Preparing a formal lease for 99 years will give you a legal interest in the strip of land and will mean that you will be allowed to exclusively possess that part of the land. However, it will not rectify the mismatch situation with the title documents for your building. From experience, councils hate mismatched/inaccurate records because it confuses Land Titles Office and the Lands Registry, which is subsequently relied upon for land valuation and taxation, rates, local and state administration etc.

    Having said that, you should speak with your Council and ask them if the solution you have proposed will satisfy their particular concern. Your Council may have different concerns in relation to your land/structure and exercising a 99 year lease may in fact assuage these concerns. Councils are usually quite willing to assist.

    If this doesn't help, speak with your local Legal Aid and ask them about the situation regarding boundary readjustments and your options. Professional surveyors would also be a source of assistance.

    Here are two articles on how land ownership and the Title Registry works in Australia as well as the relevance/importance of boundary readjustment:

    - The need to provide boundary readjustments in a registered title land system.
    - Fundamentals of land ownership, land boundaries and surveying.

    Hope this helps!
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  3. Lamonita121810

    5 April 2018
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    Hi Sara J

    I have a similar situation and came across above response you gave, however I was wondering if you could re confirm or clarify my doubts for my specific circumstances.
    There is a family property that is owned by 3 individuals. If I wanted to build a Kit Home (those that you could relocated if necessary) will I be able to obtain building permits even though the land ownership is not under my name but instead my relatives ?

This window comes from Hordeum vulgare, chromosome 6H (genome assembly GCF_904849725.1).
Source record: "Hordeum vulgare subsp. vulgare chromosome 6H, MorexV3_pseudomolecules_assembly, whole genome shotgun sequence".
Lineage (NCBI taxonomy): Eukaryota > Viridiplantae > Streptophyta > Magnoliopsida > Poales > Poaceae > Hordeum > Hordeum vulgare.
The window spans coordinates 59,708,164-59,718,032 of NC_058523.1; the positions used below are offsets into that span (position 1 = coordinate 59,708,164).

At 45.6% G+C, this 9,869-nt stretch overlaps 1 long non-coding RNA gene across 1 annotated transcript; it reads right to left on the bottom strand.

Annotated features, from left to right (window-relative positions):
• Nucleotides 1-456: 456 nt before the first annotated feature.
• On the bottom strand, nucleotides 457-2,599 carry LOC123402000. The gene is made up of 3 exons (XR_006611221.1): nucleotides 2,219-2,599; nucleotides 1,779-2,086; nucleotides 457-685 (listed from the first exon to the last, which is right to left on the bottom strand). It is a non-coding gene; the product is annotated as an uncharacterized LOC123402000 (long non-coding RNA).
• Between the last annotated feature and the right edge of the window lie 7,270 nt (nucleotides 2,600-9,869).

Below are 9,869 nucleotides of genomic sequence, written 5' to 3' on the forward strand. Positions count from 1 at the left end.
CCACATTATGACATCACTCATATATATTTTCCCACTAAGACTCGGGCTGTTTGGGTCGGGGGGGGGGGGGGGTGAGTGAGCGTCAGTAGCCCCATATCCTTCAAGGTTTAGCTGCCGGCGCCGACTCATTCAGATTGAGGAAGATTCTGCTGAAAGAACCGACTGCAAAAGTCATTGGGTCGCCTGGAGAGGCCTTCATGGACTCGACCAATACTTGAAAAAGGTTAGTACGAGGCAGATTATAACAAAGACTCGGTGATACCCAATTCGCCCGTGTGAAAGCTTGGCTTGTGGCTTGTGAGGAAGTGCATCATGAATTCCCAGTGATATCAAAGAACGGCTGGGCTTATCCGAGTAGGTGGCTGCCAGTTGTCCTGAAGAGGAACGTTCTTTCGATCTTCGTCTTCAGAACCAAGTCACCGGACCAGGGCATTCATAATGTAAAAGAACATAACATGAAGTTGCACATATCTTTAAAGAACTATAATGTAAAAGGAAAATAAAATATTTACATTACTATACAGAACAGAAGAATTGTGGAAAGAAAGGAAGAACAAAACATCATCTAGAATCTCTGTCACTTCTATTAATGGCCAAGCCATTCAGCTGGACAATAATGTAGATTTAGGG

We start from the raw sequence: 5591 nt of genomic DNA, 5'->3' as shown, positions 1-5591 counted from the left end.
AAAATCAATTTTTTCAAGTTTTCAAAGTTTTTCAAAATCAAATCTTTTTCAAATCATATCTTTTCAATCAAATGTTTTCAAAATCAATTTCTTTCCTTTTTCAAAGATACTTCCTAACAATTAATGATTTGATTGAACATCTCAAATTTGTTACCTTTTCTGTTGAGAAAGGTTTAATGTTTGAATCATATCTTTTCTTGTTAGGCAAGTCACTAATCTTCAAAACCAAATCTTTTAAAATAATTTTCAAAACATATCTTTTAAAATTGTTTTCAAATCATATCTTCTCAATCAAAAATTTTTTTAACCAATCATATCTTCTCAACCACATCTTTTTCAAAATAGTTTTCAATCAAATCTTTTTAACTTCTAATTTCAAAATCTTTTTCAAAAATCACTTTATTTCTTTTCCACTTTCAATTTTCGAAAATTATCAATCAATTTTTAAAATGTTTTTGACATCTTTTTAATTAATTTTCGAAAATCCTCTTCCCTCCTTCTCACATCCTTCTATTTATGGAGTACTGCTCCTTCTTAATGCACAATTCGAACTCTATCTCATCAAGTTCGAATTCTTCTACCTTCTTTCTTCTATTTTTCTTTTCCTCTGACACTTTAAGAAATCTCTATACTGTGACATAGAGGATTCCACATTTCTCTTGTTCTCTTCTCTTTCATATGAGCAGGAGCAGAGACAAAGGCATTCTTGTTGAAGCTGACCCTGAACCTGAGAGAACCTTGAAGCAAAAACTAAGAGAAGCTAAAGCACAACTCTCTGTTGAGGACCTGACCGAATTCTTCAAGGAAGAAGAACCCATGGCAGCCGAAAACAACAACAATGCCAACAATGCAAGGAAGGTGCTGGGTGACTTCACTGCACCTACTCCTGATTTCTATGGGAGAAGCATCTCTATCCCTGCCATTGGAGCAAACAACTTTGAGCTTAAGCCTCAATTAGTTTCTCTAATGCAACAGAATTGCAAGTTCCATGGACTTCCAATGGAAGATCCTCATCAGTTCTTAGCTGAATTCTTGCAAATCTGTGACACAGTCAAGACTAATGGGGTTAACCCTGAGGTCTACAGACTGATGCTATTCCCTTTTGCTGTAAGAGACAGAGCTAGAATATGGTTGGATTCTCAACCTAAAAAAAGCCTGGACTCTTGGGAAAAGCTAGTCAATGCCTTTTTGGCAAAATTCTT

I have been discussing with my family and we have said the options are :
    a) subdivided further and have 1 acre under my name so i can own the land and the house
    b) not sure if this is possible, but is there any kind of permit or legal document where my relatives state they allow me to build in their property
    #3 Lamonita121810, 5 April 2018
    Last edited by a moderator: 5 April 2018
  4. Clancy

    Clancy Well-Known Member

    6 April 2016
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    I suppose the simplest way of doing it if you trust your relative, is for your relative to be the one building the kit home on their (on paper) but you do all the leg work and financing of it. But allot of things can go wrong....
    but even if not, eventually you want the house to be yours rite? So why increase the value of the land by putting a house on it and then have to pay more tax when it becomes yours?

    Best option is to try to get the land in your ownership before doing anything else..... well, you could put a caravan on it i suppose, but i would not do anything more than that.